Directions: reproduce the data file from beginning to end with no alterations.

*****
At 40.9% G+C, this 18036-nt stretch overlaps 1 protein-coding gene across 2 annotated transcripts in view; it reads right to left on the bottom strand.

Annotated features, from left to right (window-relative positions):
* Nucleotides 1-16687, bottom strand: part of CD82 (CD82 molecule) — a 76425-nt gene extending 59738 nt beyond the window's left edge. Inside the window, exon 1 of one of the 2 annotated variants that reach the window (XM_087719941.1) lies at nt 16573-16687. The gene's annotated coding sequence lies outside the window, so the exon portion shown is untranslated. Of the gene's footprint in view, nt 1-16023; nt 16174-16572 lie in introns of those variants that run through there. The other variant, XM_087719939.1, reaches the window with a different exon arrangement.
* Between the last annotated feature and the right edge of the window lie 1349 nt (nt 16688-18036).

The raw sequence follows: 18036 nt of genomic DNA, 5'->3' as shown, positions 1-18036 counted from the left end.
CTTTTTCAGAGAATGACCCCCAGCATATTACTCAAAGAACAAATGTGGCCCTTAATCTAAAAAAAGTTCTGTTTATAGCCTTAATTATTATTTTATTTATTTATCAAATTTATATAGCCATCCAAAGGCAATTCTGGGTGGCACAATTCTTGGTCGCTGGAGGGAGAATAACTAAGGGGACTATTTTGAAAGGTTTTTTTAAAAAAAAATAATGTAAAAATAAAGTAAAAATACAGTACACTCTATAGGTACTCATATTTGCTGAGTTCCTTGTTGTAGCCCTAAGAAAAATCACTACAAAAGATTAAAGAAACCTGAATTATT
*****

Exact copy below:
At 40.9% G+C, this 18036-nt stretch overlaps 1 protein-coding gene across 2 annotated transcripts in view; it reads right to left on the bottom strand.

Annotated features, from left to right (window-relative positions):
* Nucleotides 1-16687, bottom strand: part of CD82 (CD82 molecule) — a 76425-nt gene extending 59738 nt beyond the window's left edge. Inside the window, exon 1 of one of the 2 annotated variants that reach the window (XM_087719941.1) lies at nt 16573-16687. The gene's annotated coding sequence lies outside the window, so the exon portion shown is untranslated. Of the gene's footprint in view, nt 1-16023; nt 16174-16572 lie in introns of those variants that run through there. The other variant, XM_087719939.1, reaches the window with a different exon arrangement.
* Between the last annotated feature and the right edge of the window lie 1349 nt (nt 16688-18036).

The raw sequence follows: 18036 nt of genomic DNA, 5'->3' as shown, positions 1-18036 counted from the left end.
CTTTTTCAGAGAATGACCCCCAGCATATTACTCAAAGAACAAATGTGGCCCTTAATCTAAAAAAAGTTCTGTTTATAGCCTTAATTATTATTTTATTTATTTATCAAATTTATATAGCCATCCAAAGGCAATTCTGGGTGGCACAATTCTTGGTCGCTGGAGGGAGAATAACTAAGGGGACTATTTTGAAAGGTTTTTTTAAAAAAAAATAATGTAAAAATAAAGTAAAAATACAGTACACTCTATAGGTACTCATATTTGCTGAGTTCCTTGTTGTAGCCCTAAGAAAAATCACTACAAAAGATTAAAGAAACCTGAATTATT